As the ferry slipped smoothly away from the dark green shore, we were somehow transported to a different plane of being, where things seem slower and more beautiful, moving around us as if we were fixed in time and space. Dark islands slipped silently past us through turquoise water churning below. Sailboats with wooden hulls and crisply crackling sails carved arching trails through the choppy waves, and houses peeked out from behind the thin dark pines standing guard along the rocky shores.

We rode between the islands, stopping first at Shaw Island, its ferry landing no more than a wooden dock between two modest homes, the thick green grass of their yards running down to the rocky shore. We were asked to return to our cars, to prepare for our arrival, and as we drove off the ferry into the tiny crowd waiting to board the returning boat, the island took hold of us. Following the diminishing line of cars that pulled off the main road into driveways and dirt lanes, we wound through farm fields and countryside reminiscent of New England summers with their golden fields ablaze in the early evening sun.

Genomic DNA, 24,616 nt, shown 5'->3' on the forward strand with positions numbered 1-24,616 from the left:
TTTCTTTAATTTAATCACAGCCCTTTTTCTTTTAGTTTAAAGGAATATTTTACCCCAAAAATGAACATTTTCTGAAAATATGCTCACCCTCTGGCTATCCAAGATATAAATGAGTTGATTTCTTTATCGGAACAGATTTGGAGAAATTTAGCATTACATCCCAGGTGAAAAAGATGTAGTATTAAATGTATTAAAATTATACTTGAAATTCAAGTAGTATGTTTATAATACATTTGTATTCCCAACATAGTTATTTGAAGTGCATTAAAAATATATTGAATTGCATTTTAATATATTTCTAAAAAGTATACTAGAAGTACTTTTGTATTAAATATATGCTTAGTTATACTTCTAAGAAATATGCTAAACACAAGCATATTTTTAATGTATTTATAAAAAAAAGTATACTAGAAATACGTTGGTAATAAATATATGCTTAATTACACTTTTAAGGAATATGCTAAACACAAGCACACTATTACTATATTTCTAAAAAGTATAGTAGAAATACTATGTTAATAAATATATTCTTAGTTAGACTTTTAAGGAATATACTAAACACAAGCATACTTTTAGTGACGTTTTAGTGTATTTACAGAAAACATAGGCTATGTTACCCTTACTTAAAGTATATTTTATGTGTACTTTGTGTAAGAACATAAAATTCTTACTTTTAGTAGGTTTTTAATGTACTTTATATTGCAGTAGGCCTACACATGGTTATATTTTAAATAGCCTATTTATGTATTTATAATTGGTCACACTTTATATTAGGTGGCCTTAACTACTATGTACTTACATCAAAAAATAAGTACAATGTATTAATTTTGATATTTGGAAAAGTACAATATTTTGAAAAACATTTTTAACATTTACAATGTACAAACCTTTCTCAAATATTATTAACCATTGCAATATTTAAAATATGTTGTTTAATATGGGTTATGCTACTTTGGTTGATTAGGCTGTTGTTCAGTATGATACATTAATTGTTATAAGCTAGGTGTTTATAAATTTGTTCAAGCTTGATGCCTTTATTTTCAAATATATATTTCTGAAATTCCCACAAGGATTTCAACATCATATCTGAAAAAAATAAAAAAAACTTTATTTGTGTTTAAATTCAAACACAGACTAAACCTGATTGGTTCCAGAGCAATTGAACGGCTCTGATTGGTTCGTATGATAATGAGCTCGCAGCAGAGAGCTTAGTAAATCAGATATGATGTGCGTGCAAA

We traveled up the coast, past golden hills dotted by black cows looking out over the tropical ocean, wind blown houses, their wood graying in the salted air. The colors of the flowers on the California coast are vibrant and bright against the gray white sky, standing proudly in lieu of the absent summer sun. The farther north we drove, past Fort Bragg and tiny coastal towns, thick dark trees crept to the edges of the road, their soft needles dampening the sound, softening the light. The coastal air still cool, but the sun glittering above, it felt like early fall on the east coast as we drove into redwood country, into the land of giants.

Into the thickening darkness we pressed, feeling as though we were driving our car into an ancient cathedral. Everything grows quietly here, things move more slowly, more deliberately, and people speak in soft voices. There is a magic about these trees, standing so thin and tall in the silence of their own making. We walked between them, touching their faces, looking up towards their tops. I took off my shoes and walked on the soft carpet of needles covering the forest floor, my footsteps knowing and silent, as if my feet had walked these paths before.